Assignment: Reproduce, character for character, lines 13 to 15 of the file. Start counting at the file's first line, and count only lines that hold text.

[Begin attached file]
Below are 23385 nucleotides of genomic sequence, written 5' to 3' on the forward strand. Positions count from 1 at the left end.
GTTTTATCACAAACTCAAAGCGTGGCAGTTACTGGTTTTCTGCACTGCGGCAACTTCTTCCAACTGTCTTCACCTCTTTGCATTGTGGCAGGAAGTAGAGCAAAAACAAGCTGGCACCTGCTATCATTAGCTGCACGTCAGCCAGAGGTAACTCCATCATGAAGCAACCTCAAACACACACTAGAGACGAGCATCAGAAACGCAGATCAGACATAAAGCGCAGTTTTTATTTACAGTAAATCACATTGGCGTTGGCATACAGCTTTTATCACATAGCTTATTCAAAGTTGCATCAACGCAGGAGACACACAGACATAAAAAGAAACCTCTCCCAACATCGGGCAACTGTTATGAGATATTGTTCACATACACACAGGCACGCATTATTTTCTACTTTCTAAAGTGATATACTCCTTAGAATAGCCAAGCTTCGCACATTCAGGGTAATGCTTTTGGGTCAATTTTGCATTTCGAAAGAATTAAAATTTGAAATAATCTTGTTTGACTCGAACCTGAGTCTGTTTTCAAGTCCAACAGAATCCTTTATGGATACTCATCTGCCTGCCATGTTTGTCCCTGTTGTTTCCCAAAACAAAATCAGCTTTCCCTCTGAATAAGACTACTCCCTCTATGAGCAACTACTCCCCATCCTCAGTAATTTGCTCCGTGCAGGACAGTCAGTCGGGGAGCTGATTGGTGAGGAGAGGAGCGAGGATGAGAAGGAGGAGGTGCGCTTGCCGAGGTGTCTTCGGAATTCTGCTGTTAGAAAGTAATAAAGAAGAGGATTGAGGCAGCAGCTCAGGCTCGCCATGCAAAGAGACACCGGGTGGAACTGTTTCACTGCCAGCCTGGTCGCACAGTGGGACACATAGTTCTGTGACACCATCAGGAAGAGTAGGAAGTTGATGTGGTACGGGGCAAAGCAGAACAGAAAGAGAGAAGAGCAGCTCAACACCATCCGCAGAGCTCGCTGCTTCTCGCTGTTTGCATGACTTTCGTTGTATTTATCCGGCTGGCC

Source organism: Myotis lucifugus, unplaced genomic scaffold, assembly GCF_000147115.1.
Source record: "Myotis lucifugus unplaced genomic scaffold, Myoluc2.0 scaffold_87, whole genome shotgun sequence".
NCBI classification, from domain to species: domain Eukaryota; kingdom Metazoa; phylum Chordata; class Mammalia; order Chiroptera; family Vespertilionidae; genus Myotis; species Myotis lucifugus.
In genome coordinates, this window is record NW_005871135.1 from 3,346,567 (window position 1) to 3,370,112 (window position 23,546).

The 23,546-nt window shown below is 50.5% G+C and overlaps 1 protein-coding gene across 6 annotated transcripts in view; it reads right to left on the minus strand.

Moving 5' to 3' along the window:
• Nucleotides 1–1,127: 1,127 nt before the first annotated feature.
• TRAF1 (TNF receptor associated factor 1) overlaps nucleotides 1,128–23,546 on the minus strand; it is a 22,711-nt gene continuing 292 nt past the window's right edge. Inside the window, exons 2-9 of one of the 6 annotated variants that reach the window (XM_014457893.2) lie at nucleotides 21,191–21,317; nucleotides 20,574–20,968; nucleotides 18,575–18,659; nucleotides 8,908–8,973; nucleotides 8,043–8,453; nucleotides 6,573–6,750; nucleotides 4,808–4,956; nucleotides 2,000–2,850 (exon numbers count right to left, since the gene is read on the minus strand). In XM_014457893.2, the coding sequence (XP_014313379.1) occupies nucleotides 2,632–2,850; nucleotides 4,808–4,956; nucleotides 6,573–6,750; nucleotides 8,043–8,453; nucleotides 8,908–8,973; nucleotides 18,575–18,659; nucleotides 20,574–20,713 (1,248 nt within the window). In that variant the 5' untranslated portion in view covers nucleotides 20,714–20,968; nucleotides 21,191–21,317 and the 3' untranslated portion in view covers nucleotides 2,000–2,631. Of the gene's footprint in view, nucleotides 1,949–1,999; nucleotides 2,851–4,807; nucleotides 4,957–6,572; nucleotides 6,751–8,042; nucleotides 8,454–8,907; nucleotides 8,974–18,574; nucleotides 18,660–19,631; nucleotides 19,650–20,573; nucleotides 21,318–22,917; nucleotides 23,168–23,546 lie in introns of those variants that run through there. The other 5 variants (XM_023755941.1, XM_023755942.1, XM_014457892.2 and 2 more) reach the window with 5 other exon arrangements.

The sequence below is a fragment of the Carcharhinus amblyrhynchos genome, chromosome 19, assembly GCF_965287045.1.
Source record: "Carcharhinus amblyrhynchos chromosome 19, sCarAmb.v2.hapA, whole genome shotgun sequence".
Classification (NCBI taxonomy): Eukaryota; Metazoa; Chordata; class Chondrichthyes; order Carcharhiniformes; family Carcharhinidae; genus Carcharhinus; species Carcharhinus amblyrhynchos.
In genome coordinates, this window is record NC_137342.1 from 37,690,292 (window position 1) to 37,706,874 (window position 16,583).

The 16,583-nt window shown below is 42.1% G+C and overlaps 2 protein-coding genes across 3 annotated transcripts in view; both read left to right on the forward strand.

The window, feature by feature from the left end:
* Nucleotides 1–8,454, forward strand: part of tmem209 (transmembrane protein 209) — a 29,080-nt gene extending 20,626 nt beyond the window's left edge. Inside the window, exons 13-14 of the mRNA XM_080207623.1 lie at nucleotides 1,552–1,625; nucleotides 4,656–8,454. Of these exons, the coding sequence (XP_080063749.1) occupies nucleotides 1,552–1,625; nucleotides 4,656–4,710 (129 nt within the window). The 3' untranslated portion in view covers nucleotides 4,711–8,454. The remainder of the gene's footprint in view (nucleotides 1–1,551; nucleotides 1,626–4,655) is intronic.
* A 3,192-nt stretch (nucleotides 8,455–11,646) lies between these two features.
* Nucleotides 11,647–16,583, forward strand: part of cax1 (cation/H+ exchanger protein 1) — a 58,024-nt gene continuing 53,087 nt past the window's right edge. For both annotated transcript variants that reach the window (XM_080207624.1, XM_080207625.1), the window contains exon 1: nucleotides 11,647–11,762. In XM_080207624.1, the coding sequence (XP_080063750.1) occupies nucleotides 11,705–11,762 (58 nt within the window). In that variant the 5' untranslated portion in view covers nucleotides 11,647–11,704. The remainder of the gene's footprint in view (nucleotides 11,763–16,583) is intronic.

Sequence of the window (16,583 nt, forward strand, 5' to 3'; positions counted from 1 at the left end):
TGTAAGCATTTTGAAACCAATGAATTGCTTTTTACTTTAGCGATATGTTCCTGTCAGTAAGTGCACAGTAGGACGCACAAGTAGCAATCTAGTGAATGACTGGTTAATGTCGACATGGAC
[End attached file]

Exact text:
Classification (NCBI taxonomy): Eukaryota; Metazoa; Chordata; class Chondrichthyes; order Carcharhiniformes; family Carcharhinidae; genus Carcharhinus; species Carcharhinus amblyrhynchos.
In genome coordinates, this window is record NC_137342.1 from 37,690,292 (window position 1) to 37,706,874 (window position 16,583).

The 16,583-nt window shown below is 42.1% G+C and overlaps 2 protein-coding genes across 3 annotated transcripts in view; both read left to right on the forward strand.